Skip To Main Content
Stephen Hughes and Scott Kolodziej at the SIGCSE 2019 conference.
Dr. Stephen Hughes and Scott Kolodziej in front of a SIGCSE presentation screen | Image: SIGCSE 2019

Scott Kolodziej and a team of undergraduate students wanted to go back to basics and study something that everyone took for granted, what is the best way to document your computer code? Everyone agrees that good documentation is important, but everyone seems to have a slightly different opinion on what exactly that means.

“I led a team of undergraduates in designing and executing an experiment to help determine exactly that,” said Kolodziej, a graduate student in the Department of Computer Science and Engineering at Texas A&M University. “We recruited students to participate in the study, which involved reading some code and answering questions to determine how well they understood what the code did.”

The team used code samples that were functionally the same, but with different documentation, allowing them to be able to correlate higher scores and faster performance with which documentation styles were better than others.

“This research is exciting to me because even with a relatively small amount of data we had statistically significant results that really help to inform how we should document the code we write,” Kolodziej said. “Ultimately, we’ve helped to answer the question of what constitutes good documentation: first, good naming, and second, good comments.”

They also uncovered an interesting correlation, poor documentation seems to lead to a more correct understanding of the code at the cost of time.

“While we’re not advocating that you document your code poorly, it may imply that too much documentation distracts the reader from what the code actually does, or lulls them into a false sense of understanding, even when the documentation is not meant to mislead,” Kolodziej said.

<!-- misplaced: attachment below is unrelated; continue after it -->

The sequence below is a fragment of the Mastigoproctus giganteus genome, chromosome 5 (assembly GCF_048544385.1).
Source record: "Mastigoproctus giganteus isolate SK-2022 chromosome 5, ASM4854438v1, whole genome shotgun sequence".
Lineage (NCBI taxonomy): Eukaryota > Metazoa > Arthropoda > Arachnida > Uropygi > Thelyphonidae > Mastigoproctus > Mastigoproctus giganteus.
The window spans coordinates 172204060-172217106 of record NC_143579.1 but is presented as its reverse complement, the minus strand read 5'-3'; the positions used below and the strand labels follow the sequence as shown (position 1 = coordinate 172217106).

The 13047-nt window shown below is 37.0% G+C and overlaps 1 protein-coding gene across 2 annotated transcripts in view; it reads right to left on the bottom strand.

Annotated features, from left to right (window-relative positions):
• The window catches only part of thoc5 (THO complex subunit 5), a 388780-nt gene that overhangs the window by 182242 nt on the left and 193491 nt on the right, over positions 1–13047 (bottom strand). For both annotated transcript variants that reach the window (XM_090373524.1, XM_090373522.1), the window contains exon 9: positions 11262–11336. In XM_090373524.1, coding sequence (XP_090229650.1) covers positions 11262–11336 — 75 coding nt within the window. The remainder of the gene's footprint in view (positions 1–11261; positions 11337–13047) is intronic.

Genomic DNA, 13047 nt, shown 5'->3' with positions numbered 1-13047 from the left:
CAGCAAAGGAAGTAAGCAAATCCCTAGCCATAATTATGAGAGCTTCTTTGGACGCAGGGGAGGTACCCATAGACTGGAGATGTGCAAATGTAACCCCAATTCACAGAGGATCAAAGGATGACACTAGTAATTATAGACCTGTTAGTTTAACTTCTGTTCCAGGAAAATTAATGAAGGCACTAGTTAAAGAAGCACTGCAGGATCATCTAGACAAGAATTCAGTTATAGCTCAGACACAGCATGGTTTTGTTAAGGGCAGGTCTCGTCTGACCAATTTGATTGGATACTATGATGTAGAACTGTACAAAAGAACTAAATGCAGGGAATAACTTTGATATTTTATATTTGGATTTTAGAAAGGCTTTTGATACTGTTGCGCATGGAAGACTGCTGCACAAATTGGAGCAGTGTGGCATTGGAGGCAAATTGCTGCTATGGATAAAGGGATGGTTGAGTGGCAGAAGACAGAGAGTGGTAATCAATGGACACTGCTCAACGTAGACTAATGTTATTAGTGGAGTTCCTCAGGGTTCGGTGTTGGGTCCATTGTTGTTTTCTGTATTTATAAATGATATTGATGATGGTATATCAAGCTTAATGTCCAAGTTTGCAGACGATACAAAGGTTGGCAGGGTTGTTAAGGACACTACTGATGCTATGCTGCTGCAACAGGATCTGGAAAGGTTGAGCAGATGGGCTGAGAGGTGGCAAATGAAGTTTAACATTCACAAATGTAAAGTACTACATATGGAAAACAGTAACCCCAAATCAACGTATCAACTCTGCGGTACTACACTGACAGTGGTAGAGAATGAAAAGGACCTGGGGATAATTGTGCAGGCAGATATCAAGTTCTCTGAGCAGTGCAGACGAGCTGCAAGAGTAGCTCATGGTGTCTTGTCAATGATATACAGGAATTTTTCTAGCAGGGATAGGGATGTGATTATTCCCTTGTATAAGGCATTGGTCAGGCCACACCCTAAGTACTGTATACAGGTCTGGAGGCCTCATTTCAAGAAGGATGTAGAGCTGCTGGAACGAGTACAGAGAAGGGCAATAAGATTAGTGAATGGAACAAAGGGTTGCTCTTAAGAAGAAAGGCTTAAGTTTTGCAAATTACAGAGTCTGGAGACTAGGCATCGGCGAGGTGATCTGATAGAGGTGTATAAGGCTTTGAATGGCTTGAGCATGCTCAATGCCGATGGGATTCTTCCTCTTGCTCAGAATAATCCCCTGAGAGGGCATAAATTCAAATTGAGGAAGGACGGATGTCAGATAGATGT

Opinions vary about what makes documentation good, clear and understandable. But hard evidence in support of these opinions can be hard to come by. Kolodziej and his team want to remove the anecdote and opinion and replace them with objective data about what makes quality software.

“Ultimately, we would like to add to a statistically and methodologically sound foundation to software engineering,” Kolodziej said. “In this case, what does good documentation look like?”

The project started as part of the Aggie Research Leadership/Scholars Program, an on-campus program to bridge the gap between undergraduates interested in research and graduate students looking for mentoring opportunities. Kolodziej built his team of seven undergraduates and met weekly to plan and design the details of the study. Once the experiment was designed, another 24 undergraduate students were recruited to participate in the study.

“I first became interested in empirical software engineering after reading some papers by Dr. Andreas Stefik from the University of Nevada, Las Vegas,” Kolodziej said. “I wanted to help contribute to the body of empirical evidence underpinning software engineering by conducting my own experimental study.”

Scott Kolodziej stands with 2019 SIGCSE committee members.
Scott Kolodziej stands with fellow 2019 SIGCSE winners in the graduate student category of the ACM student research competition. | Image: SIGCSE 2019

Kolodziej’s work resulted in a recent first place finish in the graduate category of the Special Interest Group on Computer Science Education (SIGCSE) Association for Computing Machinery (ACM) Student Research Competition. The results of his findings also included that better variable and function naming was much more effective than only using comments to code.

“This was very surprising, especially given the traditional importance given to commenting code,” Kolodziej said. “It implies that a software engineer should spend at least as much time coming up with descriptive and clear names for their variables and functions than simply commenting their code and hoping that makes up for names like ‘x’ and ‘y’.”

Kolodziej collaborated with Dr. Elizabeth Kolodziej from the Department of Statistics, and Dr. Jeff Huang and Dr. Tim Davis from the Department of Computer Science and Engineering. His undergraduate team included Spencer Anderson, Polina Golikova, Yara Mohamed, Sager Patel, Sahil Patel, Akash Ramesh, all from computer science and engineering; and Raghav Tankasala in the Department of Industrial and Systems Engineering.